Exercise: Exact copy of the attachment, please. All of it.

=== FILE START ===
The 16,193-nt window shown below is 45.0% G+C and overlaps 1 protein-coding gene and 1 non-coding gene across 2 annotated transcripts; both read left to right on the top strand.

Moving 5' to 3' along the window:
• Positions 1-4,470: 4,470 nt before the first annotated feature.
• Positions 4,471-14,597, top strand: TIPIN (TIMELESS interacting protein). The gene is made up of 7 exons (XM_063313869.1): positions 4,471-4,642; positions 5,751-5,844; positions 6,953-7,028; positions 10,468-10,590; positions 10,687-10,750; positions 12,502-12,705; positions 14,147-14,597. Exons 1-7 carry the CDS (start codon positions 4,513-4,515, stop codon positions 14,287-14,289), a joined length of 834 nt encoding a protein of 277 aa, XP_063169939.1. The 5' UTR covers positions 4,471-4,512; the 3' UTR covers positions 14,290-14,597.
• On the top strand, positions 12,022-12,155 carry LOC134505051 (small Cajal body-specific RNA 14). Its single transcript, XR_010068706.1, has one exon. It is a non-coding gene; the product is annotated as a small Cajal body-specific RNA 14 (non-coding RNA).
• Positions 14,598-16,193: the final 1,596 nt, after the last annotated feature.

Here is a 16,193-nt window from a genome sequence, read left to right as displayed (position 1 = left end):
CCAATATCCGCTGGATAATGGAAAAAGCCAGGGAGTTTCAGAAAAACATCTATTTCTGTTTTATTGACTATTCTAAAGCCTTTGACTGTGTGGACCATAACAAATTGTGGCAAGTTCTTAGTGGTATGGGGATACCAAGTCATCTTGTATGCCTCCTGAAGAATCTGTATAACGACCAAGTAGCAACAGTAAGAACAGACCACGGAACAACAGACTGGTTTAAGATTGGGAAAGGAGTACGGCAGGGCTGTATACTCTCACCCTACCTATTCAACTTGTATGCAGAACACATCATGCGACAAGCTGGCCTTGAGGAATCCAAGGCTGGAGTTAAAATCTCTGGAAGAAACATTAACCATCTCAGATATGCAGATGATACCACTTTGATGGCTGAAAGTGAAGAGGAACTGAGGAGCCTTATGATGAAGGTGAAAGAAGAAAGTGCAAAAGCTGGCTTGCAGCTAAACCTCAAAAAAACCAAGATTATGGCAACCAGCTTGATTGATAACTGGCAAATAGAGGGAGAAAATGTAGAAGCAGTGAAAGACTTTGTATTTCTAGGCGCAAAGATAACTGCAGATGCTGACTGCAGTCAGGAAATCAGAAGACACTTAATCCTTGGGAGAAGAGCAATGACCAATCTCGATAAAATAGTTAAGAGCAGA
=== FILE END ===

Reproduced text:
The 16,193-nt window shown below is 45.0% G+C and overlaps 1 protein-coding gene and 1 non-coding gene across 2 annotated transcripts; both read left to right on the top strand.

Moving 5' to 3' along the window:
• Positions 1-4,470: 4,470 nt before the first annotated feature.
• Positions 4,471-14,597, top strand: TIPIN (TIMELESS interacting protein). The gene is made up of 7 exons (XM_063313869.1): positions 4,471-4,642; positions 5,751-5,844; positions 6,953-7,028; positions 10,468-10,590; positions 10,687-10,750; positions 12,502-12,705; positions 14,147-14,597. Exons 1-7 carry the CDS (start codon positions 4,513-4,515, stop codon positions 14,287-14,289), a joined length of 834 nt encoding a protein of 277 aa, XP_063169939.1. The 5' UTR covers positions 4,471-4,512; the 3' UTR covers positions 14,290-14,597.
• On the top strand, positions 12,022-12,155 carry LOC134505051 (small Cajal body-specific RNA 14). Its single transcript, XR_010068706.1, has one exon. It is a non-coding gene; the product is annotated as a small Cajal body-specific RNA 14 (non-coding RNA).
• Positions 14,598-16,193: the final 1,596 nt, after the last annotated feature.

Here is a 16,193-nt window from a genome sequence, read left to right as displayed (position 1 = left end):
CCAATATCCGCTGGATAATGGAAAAAGCCAGGGAGTTTCAGAAAAACATCTATTTCTGTTTTATTGACTATTCTAAAGCCTTTGACTGTGTGGACCATAACAAATTGTGGCAAGTTCTTAGTGGTATGGGGATACCAAGTCATCTTGTATGCCTCCTGAAGAATCTGTATAACGACCAAGTAGCAACAGTAAGAACAGACCACGGAACAACAGACTGGTTTAAGATTGGGAAAGGAGTACGGCAGGGCTGTATACTCTCACCCTACCTATTCAACTTGTATGCAGAACACATCATGCGACAAGCTGGCCTTGAGGAATCCAAGGCTGGAGTTAAAATCTCTGGAAGAAACATTAACCATCTCAGATATGCAGATGATACCACTTTGATGGCTGAAAGTGAAGAGGAACTGAGGAGCCTTATGATGAAGGTGAAAGAAGAAAGTGCAAAAGCTGGCTTGCAGCTAAACCTCAAAAAAACCAAGATTATGGCAACCAGCTTGATTGATAACTGGCAAATAGAGGGAGAAAATGTAGAAGCAGTGAAAGACTTTGTATTTCTAGGCGCAAAGATAACTGCAGATGCTGACTGCAGTCAGGAAATCAGAAGACACTTAATCCTTGGGAGAAGAGCAATGACCAATCTCGATAAAATAGTTAAGAGCAGA